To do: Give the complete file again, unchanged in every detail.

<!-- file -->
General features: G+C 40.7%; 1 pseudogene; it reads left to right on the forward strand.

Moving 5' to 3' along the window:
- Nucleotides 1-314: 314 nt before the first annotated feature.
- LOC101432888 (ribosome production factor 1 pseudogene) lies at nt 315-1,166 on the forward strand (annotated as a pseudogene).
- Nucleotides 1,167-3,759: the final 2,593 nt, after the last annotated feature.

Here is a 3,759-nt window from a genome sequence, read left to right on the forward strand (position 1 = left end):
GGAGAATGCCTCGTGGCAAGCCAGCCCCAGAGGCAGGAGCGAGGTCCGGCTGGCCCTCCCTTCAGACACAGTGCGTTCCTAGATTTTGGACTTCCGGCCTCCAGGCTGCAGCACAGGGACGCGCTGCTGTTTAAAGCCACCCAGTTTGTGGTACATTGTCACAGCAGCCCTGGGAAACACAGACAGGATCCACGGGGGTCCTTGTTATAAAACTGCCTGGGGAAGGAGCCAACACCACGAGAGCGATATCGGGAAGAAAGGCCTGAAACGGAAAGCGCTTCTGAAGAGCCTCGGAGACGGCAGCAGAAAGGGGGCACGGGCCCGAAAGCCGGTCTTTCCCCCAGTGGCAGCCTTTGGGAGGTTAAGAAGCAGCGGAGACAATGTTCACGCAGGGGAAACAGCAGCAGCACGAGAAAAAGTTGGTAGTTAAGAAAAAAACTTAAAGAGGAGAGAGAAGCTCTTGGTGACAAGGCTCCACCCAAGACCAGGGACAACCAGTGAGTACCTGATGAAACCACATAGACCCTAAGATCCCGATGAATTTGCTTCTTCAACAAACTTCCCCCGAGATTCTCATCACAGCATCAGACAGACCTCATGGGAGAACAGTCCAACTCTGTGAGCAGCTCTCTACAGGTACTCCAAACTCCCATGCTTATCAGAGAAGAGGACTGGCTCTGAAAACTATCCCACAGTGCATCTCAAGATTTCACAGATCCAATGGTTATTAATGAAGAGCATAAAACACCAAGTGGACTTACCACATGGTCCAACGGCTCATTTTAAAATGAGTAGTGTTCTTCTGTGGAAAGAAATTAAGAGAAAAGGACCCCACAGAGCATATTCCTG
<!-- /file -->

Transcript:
General features: G+C 40.7%; 1 pseudogene; it reads left to right on the forward strand.

Moving 5' to 3' along the window:
- Nucleotides 1-314: 314 nt before the first annotated feature.
- LOC101432888 (ribosome production factor 1 pseudogene) lies at nt 315-1,166 on the forward strand (annotated as a pseudogene).
- Nucleotides 1,167-3,759: the final 2,593 nt, after the last annotated feature.

Here is a 3,759-nt window from a genome sequence, read left to right on the forward strand (position 1 = left end):
GGAGAATGCCTCGTGGCAAGCCAGCCCCAGAGGCAGGAGCGAGGTCCGGCTGGCCCTCCCTTCAGACACAGTGCGTTCCTAGATTTTGGACTTCCGGCCTCCAGGCTGCAGCACAGGGACGCGCTGCTGTTTAAAGCCACCCAGTTTGTGGTACATTGTCACAGCAGCCCTGGGAAACACAGACAGGATCCACGGGGGTCCTTGTTATAAAACTGCCTGGGGAAGGAGCCAACACCACGAGAGCGATATCGGGAAGAAAGGCCTGAAACGGAAAGCGCTTCTGAAGAGCCTCGGAGACGGCAGCAGAAAGGGGGCACGGGCCCGAAAGCCGGTCTTTCCCCCAGTGGCAGCCTTTGGGAGGTTAAGAAGCAGCGGAGACAATGTTCACGCAGGGGAAACAGCAGCAGCACGAGAAAAAGTTGGTAGTTAAGAAAAAAACTTAAAGAGGAGAGAGAAGCTCTTGGTGACAAGGCTCCACCCAAGACCAGGGACAACCAGTGAGTACCTGATGAAACCACATAGACCCTAAGATCCCGATGAATTTGCTTCTTCAACAAACTTCCCCCGAGATTCTCATCACAGCATCAGACAGACCTCATGGGAGAACAGTCCAACTCTGTGAGCAGCTCTCTACAGGTACTCCAAACTCCCATGCTTATCAGAGAAGAGGACTGGCTCTGAAAACTATCCCACAGTGCATCTCAAGATTTCACAGATCCAATGGTTATTAATGAAGAGCATAAAACACCAAGTGGACTTACCACATGGTCCAACGGCTCATTTTAAAATGAGTAGTGTTCTTCTGTGGAAAGAAATTAAGAGAAAAGGACCCCACAGAGCATATTCCTG